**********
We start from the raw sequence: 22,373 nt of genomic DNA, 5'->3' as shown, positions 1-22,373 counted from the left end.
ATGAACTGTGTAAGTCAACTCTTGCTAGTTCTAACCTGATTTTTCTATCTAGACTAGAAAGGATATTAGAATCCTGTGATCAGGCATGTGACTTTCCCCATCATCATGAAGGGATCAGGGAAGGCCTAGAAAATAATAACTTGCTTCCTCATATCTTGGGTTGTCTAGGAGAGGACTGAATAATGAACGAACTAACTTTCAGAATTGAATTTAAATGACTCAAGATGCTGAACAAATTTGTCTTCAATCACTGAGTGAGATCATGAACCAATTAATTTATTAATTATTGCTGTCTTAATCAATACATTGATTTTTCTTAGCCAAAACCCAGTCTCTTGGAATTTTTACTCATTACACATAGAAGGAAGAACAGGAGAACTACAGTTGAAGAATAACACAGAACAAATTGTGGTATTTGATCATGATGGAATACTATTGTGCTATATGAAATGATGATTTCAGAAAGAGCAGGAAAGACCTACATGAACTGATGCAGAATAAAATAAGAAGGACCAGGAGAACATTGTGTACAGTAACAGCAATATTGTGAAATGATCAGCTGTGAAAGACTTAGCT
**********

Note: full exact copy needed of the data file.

We start from the raw sequence: 22,373 nt of genomic DNA, 5'->3' as shown, positions 1-22,373 counted from the left end.
ATGAACTGTGTAAGTCAACTCTTGCTAGTTCTAACCTGATTTTTCTATCTAGACTAGAAAGGATATTAGAATCCTGTGATCAGGCATGTGACTTTCCCCATCATCATGAAGGGATCAGGGAAGGCCTAGAAAATAATAACTTGCTTCCTCATATCTTGGGTTGTCTAGGAGAGGACTGAATAATGAACGAACTAACTTTCAGAATTGAATTTAAATGACTCAAGATGCTGAACAAATTTGTCTTCAATCACTGAGTGAGATCATGAACCAATTAATTTATTAATTATTGCTGTCTTAATCAATACATTGATTTTTCTTAGCCAAAACCCAGTCTCTTGGAATTTTTACTCATTACACATAGAAGGAAGAACAGGAGAACTACAGTTGAAGAATAACACAGAACAAATTGTGGTATTTGATCATGATGGAATACTATTGTGCTATATGAAATGATGATTTCAGAAAGAGCAGGAAAGACCTACATGAACTGATGCAGAATAAAATAAGAAGGACCAGGAGAACATTGTGTACAGTAACAGCAATATTGTGAAATGATCAGCTGTGAAAGACTTAGCT